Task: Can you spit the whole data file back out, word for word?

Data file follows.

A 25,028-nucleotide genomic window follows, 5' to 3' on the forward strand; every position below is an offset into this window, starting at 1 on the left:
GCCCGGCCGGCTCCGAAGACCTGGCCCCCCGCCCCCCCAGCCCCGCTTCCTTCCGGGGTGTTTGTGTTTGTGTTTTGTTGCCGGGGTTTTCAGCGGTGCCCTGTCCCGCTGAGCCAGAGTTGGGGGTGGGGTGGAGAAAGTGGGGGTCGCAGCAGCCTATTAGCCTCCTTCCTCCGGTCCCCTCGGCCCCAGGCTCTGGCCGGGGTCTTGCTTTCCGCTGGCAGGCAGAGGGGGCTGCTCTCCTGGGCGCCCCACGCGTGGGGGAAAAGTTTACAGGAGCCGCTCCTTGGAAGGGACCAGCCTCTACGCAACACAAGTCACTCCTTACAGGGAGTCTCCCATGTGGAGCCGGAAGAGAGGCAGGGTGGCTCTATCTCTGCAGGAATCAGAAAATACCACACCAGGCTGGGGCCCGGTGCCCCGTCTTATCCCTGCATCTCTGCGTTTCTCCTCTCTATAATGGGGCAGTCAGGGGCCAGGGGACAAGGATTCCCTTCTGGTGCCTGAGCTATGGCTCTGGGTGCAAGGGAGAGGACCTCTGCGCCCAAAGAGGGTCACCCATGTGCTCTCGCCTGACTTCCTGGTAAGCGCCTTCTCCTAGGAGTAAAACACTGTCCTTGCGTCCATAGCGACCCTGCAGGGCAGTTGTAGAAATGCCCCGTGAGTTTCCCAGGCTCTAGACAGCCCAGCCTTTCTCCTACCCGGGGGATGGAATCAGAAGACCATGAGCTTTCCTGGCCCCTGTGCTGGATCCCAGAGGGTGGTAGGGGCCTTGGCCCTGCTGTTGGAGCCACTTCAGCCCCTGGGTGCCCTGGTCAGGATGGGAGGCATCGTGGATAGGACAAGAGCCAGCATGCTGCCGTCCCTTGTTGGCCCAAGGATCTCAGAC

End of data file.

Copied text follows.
A 25,028-nucleotide genomic window follows, 5' to 3' on the forward strand; every position below is an offset into this window, starting at 1 on the left:
GCCCGGCCGGCTCCGAAGACCTGGCCCCCCGCCCCCCCAGCCCCGCTTCCTTCCGGGGTGTTTGTGTTTGTGTTTTGTTGCCGGGGTTTTCAGCGGTGCCCTGTCCCGCTGAGCCAGAGTTGGGGGTGGGGTGGAGAAAGTGGGGGTCGCAGCAGCCTATTAGCCTCCTTCCTCCGGTCCCCTCGGCCCCAGGCTCTGGCCGGGGTCTTGCTTTCCGCTGGCAGGCAGAGGGGGCTGCTCTCCTGGGCGCCCCACGCGTGGGGGAAAAGTTTACAGGAGCCGCTCCTTGGAAGGGACCAGCCTCTACGCAACACAAGTCACTCCTTACAGGGAGTCTCCCATGTGGAGCCGGAAGAGAGGCAGGGTGGCTCTATCTCTGCAGGAATCAGAAAATACCACACCAGGCTGGGGCCCGGTGCCCCGTCTTATCCCTGCATCTCTGCGTTTCTCCTCTCTATAATGGGGCAGTCAGGGGCCAGGGGACAAGGATTCCCTTCTGGTGCCTGAGCTATGGCTCTGGGTGCAAGGGAGAGGACCTCTGCGCCCAAAGAGGGTCACCCATGTGCTCTCGCCTGACTTCCTGGTAAGCGCCTTCTCCTAGGAGTAAAACACTGTCCTTGCGTCCATAGCGACCCTGCAGGGCAGTTGTAGAAATGCCCCGTGAGTTTCCCAGGCTCTAGACAGCCCAGCCTTTCTCCTACCCGGGGGATGGAATCAGAAGACCATGAGCTTTCCTGGCCCCTGTGCTGGATCCCAGAGGGTGGTAGGGGCCTTGGCCCTGCTGTTGGAGCCACTTCAGCCCCTGGGTGCCCTGGTCAGGATGGGAGGCATCGTGGATAGGACAAGAGCCAGCATGCTGCCGTCCCTTGTTGGCCCAAGGATCTCAGAC